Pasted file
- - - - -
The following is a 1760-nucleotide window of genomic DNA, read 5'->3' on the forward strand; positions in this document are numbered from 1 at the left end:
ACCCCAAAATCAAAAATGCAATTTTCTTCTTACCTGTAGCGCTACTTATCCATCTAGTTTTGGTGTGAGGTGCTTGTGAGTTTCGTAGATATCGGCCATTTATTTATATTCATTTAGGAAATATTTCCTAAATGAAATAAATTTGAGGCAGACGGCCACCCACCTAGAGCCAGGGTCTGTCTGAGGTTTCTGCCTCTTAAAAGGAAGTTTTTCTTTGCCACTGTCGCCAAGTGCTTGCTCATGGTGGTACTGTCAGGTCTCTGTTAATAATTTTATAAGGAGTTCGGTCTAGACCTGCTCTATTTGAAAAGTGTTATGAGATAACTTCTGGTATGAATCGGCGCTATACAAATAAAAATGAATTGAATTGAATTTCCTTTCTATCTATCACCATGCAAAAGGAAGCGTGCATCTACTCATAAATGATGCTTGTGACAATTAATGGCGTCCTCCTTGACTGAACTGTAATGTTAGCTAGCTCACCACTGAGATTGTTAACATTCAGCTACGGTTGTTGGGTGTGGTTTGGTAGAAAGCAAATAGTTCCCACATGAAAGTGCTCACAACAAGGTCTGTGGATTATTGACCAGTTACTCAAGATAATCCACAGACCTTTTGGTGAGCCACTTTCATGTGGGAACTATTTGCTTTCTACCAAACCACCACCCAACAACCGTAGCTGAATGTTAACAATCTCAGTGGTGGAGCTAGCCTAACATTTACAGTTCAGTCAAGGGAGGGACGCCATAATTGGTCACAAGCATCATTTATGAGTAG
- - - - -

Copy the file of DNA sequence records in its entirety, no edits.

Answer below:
The following is a 1760-nucleotide window of genomic DNA, read 5'->3' on the forward strand; positions in this document are numbered from 1 at the left end:
ACCCCAAAATCAAAAATGCAATTTTCTTCTTACCTGTAGCGCTACTTATCCATCTAGTTTTGGTGTGAGGTGCTTGTGAGTTTCGTAGATATCGGCCATTTATTTATATTCATTTAGGAAATATTTCCTAAATGAAATAAATTTGAGGCAGACGGCCACCCACCTAGAGCCAGGGTCTGTCTGAGGTTTCTGCCTCTTAAAAGGAAGTTTTTCTTTGCCACTGTCGCCAAGTGCTTGCTCATGGTGGTACTGTCAGGTCTCTGTTAATAATTTTATAAGGAGTTCGGTCTAGACCTGCTCTATTTGAAAAGTGTTATGAGATAACTTCTGGTATGAATCGGCGCTATACAAATAAAAATGAATTGAATTGAATTTCCTTTCTATCTATCACCATGCAAAAGGAAGCGTGCATCTACTCATAAATGATGCTTGTGACAATTAATGGCGTCCTCCTTGACTGAACTGTAATGTTAGCTAGCTCACCACTGAGATTGTTAACATTCAGCTACGGTTGTTGGGTGTGGTTTGGTAGAAAGCAAATAGTTCCCACATGAAAGTGCTCACAACAAGGTCTGTGGATTATTGACCAGTTACTCAAGATAATCCACAGACCTTTTGGTGAGCCACTTTCATGTGGGAACTATTTGCTTTCTACCAAACCACCACCCAACAACCGTAGCTGAATGTTAACAATCTCAGTGGTGGAGCTAGCCTAACATTTACAGTTCAGTCAAGGGAGGGACGCCATAATTGGTCACAAGCATCATTTATGAGTAG